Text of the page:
director Ernst Lubitsch
A German fairy tale film of sorts, adapted from E.T.A. Hoffmann by Ernst Lubitsch, The Doll is an odd charmer, propelled in large part by the amusing performance of Ossi Oswalda, the girl who plays the would-be robot girl.
When a ne’er-do-well is told to get married or be cut off from his uncle’s inheritance, he runs to join a monastery (as you do). The monks realize that he is due to inherit a big wad of cash and recommend to him to hunt down the toymaker extraordinaire up on the hill and take one of his robot-women automatons as a bride. He takes this advice, finds the craftsman and sees his wares of life-size dolls and finds one to his liking. Only the dollmaker’s assistant accidentally breaks the doll, so the dollmaker’s daughter, on who the doll’s likeness was crafted, stands in for her.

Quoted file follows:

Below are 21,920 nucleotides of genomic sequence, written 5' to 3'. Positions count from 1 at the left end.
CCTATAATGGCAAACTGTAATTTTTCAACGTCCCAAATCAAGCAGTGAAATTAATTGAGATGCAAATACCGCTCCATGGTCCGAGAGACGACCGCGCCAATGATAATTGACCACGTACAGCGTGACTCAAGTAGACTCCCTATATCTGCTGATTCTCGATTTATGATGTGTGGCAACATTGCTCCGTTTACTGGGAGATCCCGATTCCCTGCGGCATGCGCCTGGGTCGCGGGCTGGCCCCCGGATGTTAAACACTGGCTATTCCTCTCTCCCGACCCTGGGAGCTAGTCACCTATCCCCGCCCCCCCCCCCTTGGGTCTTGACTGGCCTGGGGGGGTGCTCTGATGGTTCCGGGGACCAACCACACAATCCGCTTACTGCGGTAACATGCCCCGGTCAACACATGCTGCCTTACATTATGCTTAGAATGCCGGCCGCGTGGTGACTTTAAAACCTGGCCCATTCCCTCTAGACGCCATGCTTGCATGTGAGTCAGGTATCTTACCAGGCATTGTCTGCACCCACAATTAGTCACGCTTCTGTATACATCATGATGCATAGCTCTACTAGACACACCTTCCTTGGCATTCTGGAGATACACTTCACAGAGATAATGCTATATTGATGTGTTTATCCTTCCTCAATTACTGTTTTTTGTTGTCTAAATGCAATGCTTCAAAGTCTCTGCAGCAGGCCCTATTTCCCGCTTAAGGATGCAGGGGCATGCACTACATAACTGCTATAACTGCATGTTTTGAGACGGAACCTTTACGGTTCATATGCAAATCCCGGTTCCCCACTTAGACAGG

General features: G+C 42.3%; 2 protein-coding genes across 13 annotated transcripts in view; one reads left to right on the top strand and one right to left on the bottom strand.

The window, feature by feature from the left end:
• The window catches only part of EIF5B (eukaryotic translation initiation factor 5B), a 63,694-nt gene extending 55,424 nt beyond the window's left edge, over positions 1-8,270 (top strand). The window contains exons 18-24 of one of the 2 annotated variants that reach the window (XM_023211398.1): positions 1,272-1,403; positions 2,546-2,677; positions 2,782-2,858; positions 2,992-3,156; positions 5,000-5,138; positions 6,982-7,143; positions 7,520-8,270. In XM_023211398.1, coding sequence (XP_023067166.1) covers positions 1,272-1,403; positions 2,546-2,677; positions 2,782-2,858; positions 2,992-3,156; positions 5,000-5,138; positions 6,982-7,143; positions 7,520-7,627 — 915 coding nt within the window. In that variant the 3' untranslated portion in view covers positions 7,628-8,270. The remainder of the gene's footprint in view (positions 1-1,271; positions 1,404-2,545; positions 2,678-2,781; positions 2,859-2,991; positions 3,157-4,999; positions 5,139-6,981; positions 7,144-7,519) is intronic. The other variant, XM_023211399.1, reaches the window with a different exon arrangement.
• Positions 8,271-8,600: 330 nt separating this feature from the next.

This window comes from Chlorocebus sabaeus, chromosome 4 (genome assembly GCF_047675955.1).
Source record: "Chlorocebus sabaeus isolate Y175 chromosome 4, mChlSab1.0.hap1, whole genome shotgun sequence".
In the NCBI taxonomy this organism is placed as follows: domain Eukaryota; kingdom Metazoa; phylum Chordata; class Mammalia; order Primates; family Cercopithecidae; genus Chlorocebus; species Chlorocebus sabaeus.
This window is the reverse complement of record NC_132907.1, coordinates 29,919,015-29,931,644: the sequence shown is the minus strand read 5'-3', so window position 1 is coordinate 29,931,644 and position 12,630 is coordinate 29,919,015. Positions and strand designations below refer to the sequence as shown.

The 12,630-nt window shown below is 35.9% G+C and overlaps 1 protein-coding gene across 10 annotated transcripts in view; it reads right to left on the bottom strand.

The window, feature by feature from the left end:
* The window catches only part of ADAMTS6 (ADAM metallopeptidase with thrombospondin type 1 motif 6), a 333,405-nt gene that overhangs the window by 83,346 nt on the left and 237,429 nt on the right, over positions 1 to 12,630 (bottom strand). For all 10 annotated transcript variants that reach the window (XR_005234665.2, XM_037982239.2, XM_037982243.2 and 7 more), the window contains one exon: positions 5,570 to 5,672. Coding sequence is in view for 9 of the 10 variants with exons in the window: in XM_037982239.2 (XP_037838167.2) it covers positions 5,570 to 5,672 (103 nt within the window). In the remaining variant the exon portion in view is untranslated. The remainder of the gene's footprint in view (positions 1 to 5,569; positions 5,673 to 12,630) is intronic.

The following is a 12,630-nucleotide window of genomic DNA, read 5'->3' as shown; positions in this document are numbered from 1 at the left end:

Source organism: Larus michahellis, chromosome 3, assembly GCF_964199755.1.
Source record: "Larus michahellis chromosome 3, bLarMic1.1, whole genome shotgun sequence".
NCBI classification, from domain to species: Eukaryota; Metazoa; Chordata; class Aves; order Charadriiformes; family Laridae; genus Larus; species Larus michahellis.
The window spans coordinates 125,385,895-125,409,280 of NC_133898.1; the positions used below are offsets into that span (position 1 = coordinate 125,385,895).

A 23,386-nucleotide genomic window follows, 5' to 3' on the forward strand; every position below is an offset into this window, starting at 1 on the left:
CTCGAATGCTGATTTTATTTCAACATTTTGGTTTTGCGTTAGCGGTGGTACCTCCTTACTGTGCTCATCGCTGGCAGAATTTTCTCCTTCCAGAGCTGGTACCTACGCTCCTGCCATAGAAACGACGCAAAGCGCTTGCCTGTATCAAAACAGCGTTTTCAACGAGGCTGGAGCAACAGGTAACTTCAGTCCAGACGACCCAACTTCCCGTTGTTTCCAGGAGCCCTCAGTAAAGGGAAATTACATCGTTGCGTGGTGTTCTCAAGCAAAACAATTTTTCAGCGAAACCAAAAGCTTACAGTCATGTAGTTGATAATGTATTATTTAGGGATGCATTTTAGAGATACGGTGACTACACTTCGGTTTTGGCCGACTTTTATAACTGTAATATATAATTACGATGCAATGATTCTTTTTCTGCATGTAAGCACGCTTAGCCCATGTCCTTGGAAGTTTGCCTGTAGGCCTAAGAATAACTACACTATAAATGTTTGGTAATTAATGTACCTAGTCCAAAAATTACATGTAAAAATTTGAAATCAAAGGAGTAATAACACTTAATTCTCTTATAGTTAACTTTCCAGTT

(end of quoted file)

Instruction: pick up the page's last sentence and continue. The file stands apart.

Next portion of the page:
It’s a light and strange little film, which opens with an odd piece in which a puppeteer sets up a stage and dolls to act out the film. The film is then essentially a “brought to life” doll world, which seems to be played out in some of the spartan sets in which backgrounds are crudely drawn on the walls at times. It’s not so much a story-within-a-story but it’s an odd conceit in a strange, sweet little romantic fairy tale.